18, on tour – Henoc Bayole Kama’s journey as a rising creative

18, on tour – Henoc Bayole Kama’s journey as a rising creative

In photography, it takes a gifted person to be able to capture the essence of a moment and communicate it with the depth and clarity that Henoc does. His capability to multitask graphic design skills with photography and videography opens possibilities to new opportunities. Henoc BayoleKama, an 18-year-old rising creative polymath of Congolese descent known as EBK,appears destined to have had the chance to nurture the foundation for his creative aspirations from an early age. Having grown up in Tottenham, London, with limited opportunities for artistic expression Henoc, decided to face the hard realities of the unspoken trapped life as an unprivileged black youth in the United Kingdom. Initially, dancing and football served as outlets for his creative flow. He embarked on a journey to infuse creativity into everything he does, leading him to some great opportunities at such a young age, even recently being part of 21 Savage’s tour in the UK. Expect big things from him in the future as his journey continues to unfold.

“Could you describe what it is you do and what’s your favourite part of the job?”

“I do a bit of everything, mainly photography, videography, graphic design, and sound engineering In short words, I create. The experience and the people I meet is a big favourite, but what I truly love is feeling growth after every creation or booking. At the end of each project, I learn something new, adapt, and add it to my skill set, ready to showcase it in the next opportunity.”

“Name a couple of opportunities that have come your way and what is your proudest moment?”

“From the top of my head, several opportunities have shaped my journey, including the 21 Savage tour, Fally Ipupa concert, Joe Mettle’s Kadosh Show and Tour Vibration in France. Additionally, I’ve had the chance to do work/shoot for artists such as Digga D, Mastermind, Sukihana Jacob Sartorius, Teezandos and even Mo Barbers,plus many others. 

My proudest moment would undoubtedly be my involvement in the Fally Ipupa concert last December. Within my community, the Congolese community, it’s a significant achievement. Fally Ipupa is an artist I’ve been aware of since I was young; my parents listened to his music. I’m pretty sure I performed a dance to one of his songs at my auntie’s wedding when I was around 8 years old. But yeah being backstage in his room before the event began was a moment I couldn’t believe.I can’t lie I was starstruck.”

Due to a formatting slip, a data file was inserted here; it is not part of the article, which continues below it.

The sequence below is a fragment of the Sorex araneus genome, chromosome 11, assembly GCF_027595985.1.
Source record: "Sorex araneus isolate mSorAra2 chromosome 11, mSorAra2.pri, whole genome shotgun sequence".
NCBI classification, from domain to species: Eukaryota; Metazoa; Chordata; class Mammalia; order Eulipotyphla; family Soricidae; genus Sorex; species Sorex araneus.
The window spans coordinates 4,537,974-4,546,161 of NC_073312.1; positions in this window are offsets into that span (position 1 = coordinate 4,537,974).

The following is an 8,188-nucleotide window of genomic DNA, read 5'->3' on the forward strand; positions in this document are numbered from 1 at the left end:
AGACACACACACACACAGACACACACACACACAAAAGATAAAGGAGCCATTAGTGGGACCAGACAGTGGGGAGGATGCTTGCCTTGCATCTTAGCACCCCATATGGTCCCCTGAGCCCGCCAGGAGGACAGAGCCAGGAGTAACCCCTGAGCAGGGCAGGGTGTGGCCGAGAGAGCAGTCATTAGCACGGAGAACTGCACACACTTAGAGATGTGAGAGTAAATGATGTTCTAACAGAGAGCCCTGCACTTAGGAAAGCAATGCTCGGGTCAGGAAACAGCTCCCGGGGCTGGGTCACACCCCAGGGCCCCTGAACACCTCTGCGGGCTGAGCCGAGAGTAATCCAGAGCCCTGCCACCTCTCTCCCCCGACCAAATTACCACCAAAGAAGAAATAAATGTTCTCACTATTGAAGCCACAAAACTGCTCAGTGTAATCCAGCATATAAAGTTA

“When did your creative journey begin and where do you see yourself in 5 years?”

“To be honest Creativity has been a part of me since young. In my early years, I channeled it through my distinctive style of play in football and dancing. However, as I evolved, so did my means of expression I reckon. I remember with graphics it all started in 2015, during year 5 if I’m correct. There was a social media trend where people had cartoons made for them and uploaded them. Unable to afford the service, I learned to do it myself and began creating cartoons for my friends.

In the next 5 years, I envision significant growth in my creative journey, aiming for a more prominent position on a global scale being the go to person in numerous of fields. The unpredictable nature of this path has taught me to embrace the unexpected, acknowledging that achievements may come sooner or later than anticipated. Additionally, with my current pursuit of marketing in my first year of university, I hope to seamlessly integrate this knowledge into my skill as despite stepping away from playing football, I aspire to remain actively involved in the beautiful game professionally but from a marketing perspective, combining my passion for creativity with strategic promotional efforts.”

“As you navigate through the opportunities and challenges in your career, how do you stay grounded in your identity and maintain authenticity in your work?”

“Navigating the highs and lows of my career , staying grounded in my identity and maintaining authenticity are crucial as I feel like that’s where a lot of people in life slip up . Honestly I achieve this by simply keeping it real and as much as I’m around “big people” I’ve realized Surrounding myself with people who share that authenticity ensures I stay true to my core. My work is driven by genuine love and passion, and I believe that raw, authentic energy resonates with the people I work with, ultimately creating a genuine connection in every project.”

“How do you think your upbringing has affected you in terms of your creative journey”

“For the most part of it Growing up was actually fun, I never had much, far from privileged. Through self-reflection, I realized that from a young age, I had to create and make more from what I had. While it might seem like I had more to others, it’s because I consistently made more from my original resources. Every limitation became a space for innovation, and every challenge was an opportunity to push the boundaries of what I could achieve.That hunger mentality persists to this day, even as I acknowledge the privilege of having better gear and valuable connections in recent times. My humble beginnings have taught me to create from the ground up, relying on talent and skill.”

“And lastly do you have advice to any future and current creatives”:

“Personally, I’d say focus and prioritize mastering your craft by all means, and trust me, everything else will naturally come from that. It’s only right that I mention and shout out my Sixth Form sociology teacher, Mr. Taylor, for his “figure out your why” speech as well.”